The recent emergence of the first, large-scale Facebook movement among Afghan university students calling for reform can't help but raise the question -- will the wave of antigovernment dissent in the Middle East reach Afghanistan?
Since March, some 1,500 university students in Kabul, and another 3,000 elsewhere around the country, have "friended" the Facebook page "Reformists." There, they meet daily for discussions about how to exert grassroots pressure on the government -- pressure that barely exists in Afghanistan today.
In some ways, the movement is very much like similar Facebook groups in the Arab world.
One of the spokespersons, Asar Hakimi, tells RFE/RL's Radio Free Afghanistan, that the movement is inspired by the "awakenings" in the Middle East.
He says the Afghan version, too, is a response to "the existence of corruption in the government, the lack of an active opposition group in the country, and the weakness of the Kabul government in addressing the basic needs of the people."
But in other ways the Arab and Afghan movements are very different.
The Afghan students say that after three decades of constant war and violence in their country, the last thing they want is yet another street revolution that brings yet another force to power.
Instead, Hakimi says, they want to engage in street protests but "keep them as peaceful as possible."
"The reason we do not like to become strict revolutionaries is that in Afghanistan there is always a vicious idea behind revolutions," he says.
That's prudent thinking, certainly. But it also raises the question of how, then, can an Afghan Facebook revolution bring change?
The answer is pending, but the movement's first public actions may provide some clues.
In April, the students sent an open letter to the Afghan parliament, in which they demanded the removal of the minister of higher education on charges of incompetence. This year's final exams were so chaotically administered that 75,000 out of 117,000 students could not graduate and gain access to the country's university system.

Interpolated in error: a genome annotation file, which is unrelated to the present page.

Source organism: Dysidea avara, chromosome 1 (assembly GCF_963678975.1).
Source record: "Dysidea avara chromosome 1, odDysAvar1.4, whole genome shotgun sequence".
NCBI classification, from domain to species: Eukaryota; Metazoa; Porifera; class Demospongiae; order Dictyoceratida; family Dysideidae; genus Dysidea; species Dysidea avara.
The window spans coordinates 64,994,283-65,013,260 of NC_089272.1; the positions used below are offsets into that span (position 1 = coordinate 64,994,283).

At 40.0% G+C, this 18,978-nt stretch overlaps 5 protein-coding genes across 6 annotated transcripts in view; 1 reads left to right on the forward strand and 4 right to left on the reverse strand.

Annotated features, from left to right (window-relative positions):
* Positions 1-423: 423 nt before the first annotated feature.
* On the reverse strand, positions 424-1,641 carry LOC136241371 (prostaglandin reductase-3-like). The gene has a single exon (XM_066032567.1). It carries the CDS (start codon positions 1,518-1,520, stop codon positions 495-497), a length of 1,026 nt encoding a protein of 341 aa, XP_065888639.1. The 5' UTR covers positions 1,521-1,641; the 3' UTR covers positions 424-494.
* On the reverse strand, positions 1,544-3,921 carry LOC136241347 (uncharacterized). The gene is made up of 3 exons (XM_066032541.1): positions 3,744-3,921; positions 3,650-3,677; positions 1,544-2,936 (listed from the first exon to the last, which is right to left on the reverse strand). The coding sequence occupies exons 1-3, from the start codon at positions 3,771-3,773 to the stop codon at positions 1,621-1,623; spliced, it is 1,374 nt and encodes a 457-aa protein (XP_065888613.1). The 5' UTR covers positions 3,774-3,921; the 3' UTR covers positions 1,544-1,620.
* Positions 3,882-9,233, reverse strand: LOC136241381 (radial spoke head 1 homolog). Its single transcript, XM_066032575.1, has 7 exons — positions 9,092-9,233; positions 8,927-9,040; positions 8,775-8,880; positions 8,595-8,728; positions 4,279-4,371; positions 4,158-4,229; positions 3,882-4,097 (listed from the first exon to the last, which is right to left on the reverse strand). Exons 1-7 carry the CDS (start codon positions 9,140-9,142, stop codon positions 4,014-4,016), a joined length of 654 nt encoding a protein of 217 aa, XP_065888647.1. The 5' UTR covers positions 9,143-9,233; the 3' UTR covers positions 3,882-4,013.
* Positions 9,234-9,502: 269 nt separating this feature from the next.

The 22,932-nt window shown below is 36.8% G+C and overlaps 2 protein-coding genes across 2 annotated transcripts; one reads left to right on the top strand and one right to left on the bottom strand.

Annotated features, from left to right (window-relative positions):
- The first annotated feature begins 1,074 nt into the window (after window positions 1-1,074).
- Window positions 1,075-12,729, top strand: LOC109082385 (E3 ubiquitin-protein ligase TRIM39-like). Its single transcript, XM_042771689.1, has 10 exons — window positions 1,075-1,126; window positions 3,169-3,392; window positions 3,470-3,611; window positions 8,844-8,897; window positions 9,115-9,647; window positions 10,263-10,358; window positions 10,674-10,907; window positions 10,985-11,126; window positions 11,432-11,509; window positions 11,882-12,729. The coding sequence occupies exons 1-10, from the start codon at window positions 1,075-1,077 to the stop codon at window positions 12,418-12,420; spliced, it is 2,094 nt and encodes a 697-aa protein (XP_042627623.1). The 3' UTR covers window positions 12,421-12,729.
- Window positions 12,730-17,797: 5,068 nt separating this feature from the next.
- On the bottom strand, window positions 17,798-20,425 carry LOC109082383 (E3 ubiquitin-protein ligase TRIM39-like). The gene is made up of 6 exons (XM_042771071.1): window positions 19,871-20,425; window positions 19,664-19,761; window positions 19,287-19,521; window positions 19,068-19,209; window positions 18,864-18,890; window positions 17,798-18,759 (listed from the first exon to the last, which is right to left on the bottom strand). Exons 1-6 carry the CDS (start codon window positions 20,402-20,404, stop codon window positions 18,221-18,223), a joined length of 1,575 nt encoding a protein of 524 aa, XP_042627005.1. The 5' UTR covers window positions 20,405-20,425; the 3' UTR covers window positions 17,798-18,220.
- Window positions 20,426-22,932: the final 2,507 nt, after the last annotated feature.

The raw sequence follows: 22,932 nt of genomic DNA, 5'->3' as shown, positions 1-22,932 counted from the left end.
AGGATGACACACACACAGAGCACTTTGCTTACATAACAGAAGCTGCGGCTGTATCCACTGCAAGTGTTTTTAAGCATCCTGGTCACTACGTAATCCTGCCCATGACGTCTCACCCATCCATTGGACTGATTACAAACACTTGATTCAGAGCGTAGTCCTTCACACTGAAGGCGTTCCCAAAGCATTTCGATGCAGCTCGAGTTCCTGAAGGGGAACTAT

At the same time, the students have asked the parliament to remove two other cabinet members -- the ministers of education as well as information and culture -- because of allegations of corruption.
The challenge now, of course, is how to give the movement longevity. In the Middle East and elsewhere, Facebook revolts so far have proved highly effective in mobilizing street power for regime change but have yet to prove themselves as long-term pressure groups.
The Afghan students are trying to organize for the long haul by charging membership fees and establishing planning, communications, and other committees that integrate Facebook "friends" into a working structure.
It being Afghanistan, the membership fees are a sliding structure. Students pay 200 afghanis ($4.6) as membership fees, people with solid government jobs pay 3,000 ($70), and people with dream jobs with foreign NGOs pay 10,000 ($232).
Does all this sound like today's Facebook movement could become tomorrow's new political party? Keep logging on to find out.
-- Mustafa Sarwar